Book Reviews -- By: Anonymous
RAR 2:1 (Winter 1993) p. 115
The Psalms in Worship, John McNaughter. Editor, Edmonton, Alberta: Still Waters Revival Books, (1992 reprint of 1907 edition). 590 pages, hardbound, $19.95.
This is one of several dozen reprints that have been done by a new publishing venture in Canada. In this series a number of important books on subjects germane to both reformation and revival have already appeared. These books, and the editorial commendations added by the reprinter, reflect what has come to be known as a Reconstructionist position. A catalog of other books is available from the publisher.
McNaughter was professor of New Testament literature and criticism in Allegheny Seminary in the early part of this century. This book, originally published as an outgrowth of two Presbyterian conventions held in Pittsburgh and Chicago in 1905, addresses the matter of public worship and particularly the use of the psalter. The volume consists of papers read before large gatherings. It is grounded in the doctrine of the Westminster Confession of Faith, and follows the belief that the only divinely ordained hymnbook in existence is the inspired Psalms of the Bible.
A Reformed Presbyterian minister offers a contemporary introduction to this edition. He writes:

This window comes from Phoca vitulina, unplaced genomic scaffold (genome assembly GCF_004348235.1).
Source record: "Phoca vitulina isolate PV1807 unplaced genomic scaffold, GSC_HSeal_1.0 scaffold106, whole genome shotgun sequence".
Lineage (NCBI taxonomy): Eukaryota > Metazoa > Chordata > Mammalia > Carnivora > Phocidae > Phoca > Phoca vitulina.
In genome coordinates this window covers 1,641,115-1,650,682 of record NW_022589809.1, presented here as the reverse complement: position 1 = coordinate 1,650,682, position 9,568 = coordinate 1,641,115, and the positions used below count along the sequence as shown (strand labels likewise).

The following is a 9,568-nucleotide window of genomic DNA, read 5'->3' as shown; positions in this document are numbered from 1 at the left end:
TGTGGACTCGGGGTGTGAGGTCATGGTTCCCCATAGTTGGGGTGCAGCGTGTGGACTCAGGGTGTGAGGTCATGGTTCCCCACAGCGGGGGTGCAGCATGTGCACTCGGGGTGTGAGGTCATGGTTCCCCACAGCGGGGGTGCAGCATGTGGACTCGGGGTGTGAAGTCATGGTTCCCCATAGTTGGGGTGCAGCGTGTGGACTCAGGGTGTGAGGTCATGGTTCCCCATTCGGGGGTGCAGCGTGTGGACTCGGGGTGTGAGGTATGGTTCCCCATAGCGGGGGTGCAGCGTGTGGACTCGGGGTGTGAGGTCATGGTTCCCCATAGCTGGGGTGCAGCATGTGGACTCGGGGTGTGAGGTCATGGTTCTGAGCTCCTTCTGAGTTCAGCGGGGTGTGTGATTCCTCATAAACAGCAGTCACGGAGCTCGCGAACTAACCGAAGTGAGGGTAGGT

What is urgent for us today is not simply to return to the divinely inspired hymnbook of the Bible for our worship, needful as that is. It is to return to the religion and idea of worship inherent in the Psalms. Theoretically, the “Regulative Principle” of worship, to which all Reformed Christians subscribe in principle, should persuade us to return to the divinely inspired manual of praise. After all, the singing of
RAR 2:1 (Winter 1993) p. 116
the inspired Psalms has been shown conclusively from the Scriptures to be approved for public worship.
With such an insightful comment this reviewer is in essential agreement, even though the same introduction goes on to argue, consistent with the thesis of this volume, that only the Psalms should be sung in worship and that all other singing should, therefore, be excluded. Human compositions, even those based faithfully on biblical truths, are to be excluded because they are not warranted by Scripture. This thesis, still held by a minority of godly and earnest Presbyterians in this country and elsewhere, is ably defended by this volume but, in my mind, serious problems still exist with it.
In an attempt not to create disjunction between the Old and New Testaments this view tends toward a denial of the New Covenant’s distinctive theology and practice.
It also fails to exegete Ephesians 5:19 and
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